Carlos Gomez Corona, Firmenich SA, France
Carlos Gómez–Corona is Global Director of Consumer Research at Firmenich. His main responsibilities are to understand the future consumption of proteins, and the perception of natural and sustainable flavors and ingredients. He has conducted research both in the academia and the industry, as well as teaching in the area of sensory and consumer science, collaborating with several research groups worldwide. His publications focus mainly on consumption experience, product perception and representation, and social responsibility. He obtained his master’s degree in Sensory & Consumer Research from the University of Burgundy in France, followed by a PhD in Consumer Research in UAM-Mexico, with collaboration with the Centre des Sciences du Gout and ISA Lille. Carlos was awarded the Rose Marie Pangborn Sensory Science Scholarship in 2014 and is part of the editorial board of Food Research International, and editor at Cogent Business & Management.
Talk: Sensory and consumer research for good: Our contribution to social responsibility
As Consumer & Sensory Scientists our mission is to understand the consumer, and yet, with our eyes fixed on the market, we have devoted a good part of our time to understanding consumption across the middle and upper classes in society. Our methodologies are validated in Western countries, and we use several languages to conclude that they are universal. We build questionnaires as if everyone can read, and as if everyone can express themselves through a scale. We have a new obsession with the speed of the insights, the automation of responses, and the digitalization of information. If we can pause, just for a minute, we should see an alternative reality. A reality that attracts our attention and that is evident in certain regions of the world. A reality that, by removing the “consumer” label, reveals inequalities, very human inequalities.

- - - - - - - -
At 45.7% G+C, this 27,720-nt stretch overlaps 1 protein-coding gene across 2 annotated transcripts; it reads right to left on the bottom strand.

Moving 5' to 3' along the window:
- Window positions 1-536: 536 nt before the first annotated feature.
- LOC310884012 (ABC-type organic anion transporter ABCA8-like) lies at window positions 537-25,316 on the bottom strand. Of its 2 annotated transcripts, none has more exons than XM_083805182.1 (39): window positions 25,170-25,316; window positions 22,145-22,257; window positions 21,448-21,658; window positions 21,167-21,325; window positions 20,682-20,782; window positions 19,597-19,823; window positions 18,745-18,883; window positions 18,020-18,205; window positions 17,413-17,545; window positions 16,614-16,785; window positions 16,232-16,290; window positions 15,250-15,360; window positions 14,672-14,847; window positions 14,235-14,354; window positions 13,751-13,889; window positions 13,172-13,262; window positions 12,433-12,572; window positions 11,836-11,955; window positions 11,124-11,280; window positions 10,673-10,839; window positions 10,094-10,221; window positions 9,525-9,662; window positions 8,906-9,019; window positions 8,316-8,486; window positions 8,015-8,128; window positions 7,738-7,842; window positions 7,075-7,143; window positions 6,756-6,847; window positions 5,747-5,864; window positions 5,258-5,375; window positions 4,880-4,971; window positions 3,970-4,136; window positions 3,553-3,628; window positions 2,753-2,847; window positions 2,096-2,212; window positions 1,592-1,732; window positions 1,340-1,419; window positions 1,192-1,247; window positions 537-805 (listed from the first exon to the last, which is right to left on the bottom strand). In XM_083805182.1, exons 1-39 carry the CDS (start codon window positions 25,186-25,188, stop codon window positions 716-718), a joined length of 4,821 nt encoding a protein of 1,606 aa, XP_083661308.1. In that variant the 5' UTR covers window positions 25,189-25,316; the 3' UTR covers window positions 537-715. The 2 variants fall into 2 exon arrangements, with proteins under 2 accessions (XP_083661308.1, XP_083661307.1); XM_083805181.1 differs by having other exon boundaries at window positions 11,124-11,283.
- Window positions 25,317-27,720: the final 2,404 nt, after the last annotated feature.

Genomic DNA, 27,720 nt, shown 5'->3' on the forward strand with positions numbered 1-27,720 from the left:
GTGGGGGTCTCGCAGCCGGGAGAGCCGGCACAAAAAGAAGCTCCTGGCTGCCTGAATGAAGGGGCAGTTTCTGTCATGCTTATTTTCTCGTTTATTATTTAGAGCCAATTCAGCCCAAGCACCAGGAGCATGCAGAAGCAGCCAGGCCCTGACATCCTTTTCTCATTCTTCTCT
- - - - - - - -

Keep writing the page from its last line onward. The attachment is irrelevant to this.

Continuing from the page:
However, our consumption dynamics are also very human. And when we look at humans, without our glasses that “average the variables”, we observe a diverse group of people. And in this diversity, we find an additional value: to study consumption for GOOD. The following questions arise: How to study affordable nutrition? How to translate a social problem into an opportunity? How to study consumption in the middle of a pandemic? How to interview vulnerable consumers, and then spend the whole night looking for a solution?
Without even reaching any solution, I propose three specific routes to explore consumer research for good, with a social responsibility approach: 1) A turn towards low-income and vulnerable consumers, 2) A study of food safety with the addition of social inequality variables (e.g. threat of violence, migration and literacy), 3) A focus on inclusion (gender, disability and language).
It is our commitment to be able to do research for the good of the consumers, and for the world in which we live. What are we waiting for?
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